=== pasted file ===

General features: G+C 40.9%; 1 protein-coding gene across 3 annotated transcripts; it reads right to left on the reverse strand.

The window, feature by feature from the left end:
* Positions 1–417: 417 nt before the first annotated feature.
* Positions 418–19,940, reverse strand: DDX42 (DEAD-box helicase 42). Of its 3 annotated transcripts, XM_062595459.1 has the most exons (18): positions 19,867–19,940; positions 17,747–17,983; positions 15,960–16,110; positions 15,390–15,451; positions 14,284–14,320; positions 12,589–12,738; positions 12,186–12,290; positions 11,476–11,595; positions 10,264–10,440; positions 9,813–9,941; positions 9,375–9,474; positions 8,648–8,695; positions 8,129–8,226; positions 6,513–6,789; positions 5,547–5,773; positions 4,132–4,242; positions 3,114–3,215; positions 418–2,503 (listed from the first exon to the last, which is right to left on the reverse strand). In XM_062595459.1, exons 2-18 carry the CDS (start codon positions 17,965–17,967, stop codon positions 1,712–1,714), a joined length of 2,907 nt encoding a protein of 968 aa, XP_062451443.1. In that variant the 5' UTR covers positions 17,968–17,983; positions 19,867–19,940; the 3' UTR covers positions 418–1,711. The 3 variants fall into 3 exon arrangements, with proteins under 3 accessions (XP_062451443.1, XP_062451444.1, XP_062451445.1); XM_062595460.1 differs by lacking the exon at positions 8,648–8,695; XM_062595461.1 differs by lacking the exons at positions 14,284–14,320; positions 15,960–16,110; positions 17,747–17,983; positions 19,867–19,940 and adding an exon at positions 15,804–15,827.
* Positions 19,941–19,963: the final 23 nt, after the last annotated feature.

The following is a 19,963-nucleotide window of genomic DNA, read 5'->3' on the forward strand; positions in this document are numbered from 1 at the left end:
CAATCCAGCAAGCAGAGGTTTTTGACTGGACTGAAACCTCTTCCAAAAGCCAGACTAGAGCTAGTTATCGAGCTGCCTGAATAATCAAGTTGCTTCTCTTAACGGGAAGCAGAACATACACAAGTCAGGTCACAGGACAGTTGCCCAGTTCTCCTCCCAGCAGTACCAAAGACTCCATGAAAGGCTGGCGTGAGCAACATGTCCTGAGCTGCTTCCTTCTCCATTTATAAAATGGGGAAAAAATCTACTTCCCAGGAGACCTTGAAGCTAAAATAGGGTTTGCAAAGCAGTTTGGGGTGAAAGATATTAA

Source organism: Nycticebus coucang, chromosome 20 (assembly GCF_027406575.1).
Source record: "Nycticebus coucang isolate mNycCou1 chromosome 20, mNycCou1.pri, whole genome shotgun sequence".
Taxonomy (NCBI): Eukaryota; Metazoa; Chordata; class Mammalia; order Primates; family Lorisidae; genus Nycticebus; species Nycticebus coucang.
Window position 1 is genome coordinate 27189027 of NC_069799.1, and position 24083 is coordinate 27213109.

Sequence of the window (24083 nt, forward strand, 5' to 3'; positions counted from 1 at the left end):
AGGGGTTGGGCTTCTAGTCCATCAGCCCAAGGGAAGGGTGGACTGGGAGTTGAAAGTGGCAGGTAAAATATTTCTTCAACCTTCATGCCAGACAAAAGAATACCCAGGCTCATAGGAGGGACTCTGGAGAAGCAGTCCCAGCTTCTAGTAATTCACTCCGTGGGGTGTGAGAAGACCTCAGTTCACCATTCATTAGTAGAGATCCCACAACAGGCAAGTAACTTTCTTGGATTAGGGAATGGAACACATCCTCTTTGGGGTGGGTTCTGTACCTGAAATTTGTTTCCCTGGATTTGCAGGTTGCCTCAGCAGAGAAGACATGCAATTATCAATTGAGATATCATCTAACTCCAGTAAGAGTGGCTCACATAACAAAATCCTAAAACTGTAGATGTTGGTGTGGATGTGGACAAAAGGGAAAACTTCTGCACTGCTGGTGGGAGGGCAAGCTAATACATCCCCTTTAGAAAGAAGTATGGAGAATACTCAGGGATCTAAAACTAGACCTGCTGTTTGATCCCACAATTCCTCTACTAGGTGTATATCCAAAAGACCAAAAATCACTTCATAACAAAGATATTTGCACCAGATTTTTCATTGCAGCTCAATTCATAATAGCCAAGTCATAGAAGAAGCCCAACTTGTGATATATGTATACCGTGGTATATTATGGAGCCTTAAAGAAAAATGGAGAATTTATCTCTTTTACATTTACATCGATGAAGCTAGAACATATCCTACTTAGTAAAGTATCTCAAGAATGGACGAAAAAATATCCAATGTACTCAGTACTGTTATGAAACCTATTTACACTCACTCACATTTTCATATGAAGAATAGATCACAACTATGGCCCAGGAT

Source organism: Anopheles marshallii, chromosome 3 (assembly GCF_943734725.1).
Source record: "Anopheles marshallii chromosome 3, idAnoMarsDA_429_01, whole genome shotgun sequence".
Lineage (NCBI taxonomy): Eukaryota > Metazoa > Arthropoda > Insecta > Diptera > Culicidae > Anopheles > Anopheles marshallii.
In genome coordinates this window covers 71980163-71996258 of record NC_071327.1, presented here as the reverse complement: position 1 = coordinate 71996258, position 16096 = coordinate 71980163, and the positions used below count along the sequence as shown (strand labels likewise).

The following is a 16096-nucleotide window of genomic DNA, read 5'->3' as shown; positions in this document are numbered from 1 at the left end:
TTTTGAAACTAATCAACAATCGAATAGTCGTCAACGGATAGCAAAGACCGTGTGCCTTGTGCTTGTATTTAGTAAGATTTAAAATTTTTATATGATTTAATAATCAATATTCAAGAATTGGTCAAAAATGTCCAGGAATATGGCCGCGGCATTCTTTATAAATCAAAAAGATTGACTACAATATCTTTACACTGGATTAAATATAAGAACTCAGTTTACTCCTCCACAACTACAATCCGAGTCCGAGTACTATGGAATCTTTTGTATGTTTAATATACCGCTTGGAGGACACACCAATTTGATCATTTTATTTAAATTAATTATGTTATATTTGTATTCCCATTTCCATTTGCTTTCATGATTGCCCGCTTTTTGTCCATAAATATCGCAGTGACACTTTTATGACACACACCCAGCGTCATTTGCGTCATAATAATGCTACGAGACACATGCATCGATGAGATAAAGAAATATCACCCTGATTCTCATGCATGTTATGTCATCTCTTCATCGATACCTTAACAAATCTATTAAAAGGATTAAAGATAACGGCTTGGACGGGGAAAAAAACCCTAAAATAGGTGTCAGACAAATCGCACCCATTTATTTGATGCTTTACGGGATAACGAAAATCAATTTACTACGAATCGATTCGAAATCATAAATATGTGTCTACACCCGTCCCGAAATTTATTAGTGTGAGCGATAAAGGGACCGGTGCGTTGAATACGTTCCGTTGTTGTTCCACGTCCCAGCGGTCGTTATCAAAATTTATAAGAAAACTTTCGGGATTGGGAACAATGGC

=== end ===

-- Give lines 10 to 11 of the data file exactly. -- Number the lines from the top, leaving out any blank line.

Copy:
Taxonomy (NCBI): Eukaryota; Metazoa; Chordata; class Mammalia; order Primates; family Lorisidae; genus Nycticebus; species Nycticebus coucang.
Window position 1 is genome coordinate 27189027 of NC_069799.1, and position 24083 is coordinate 27213109.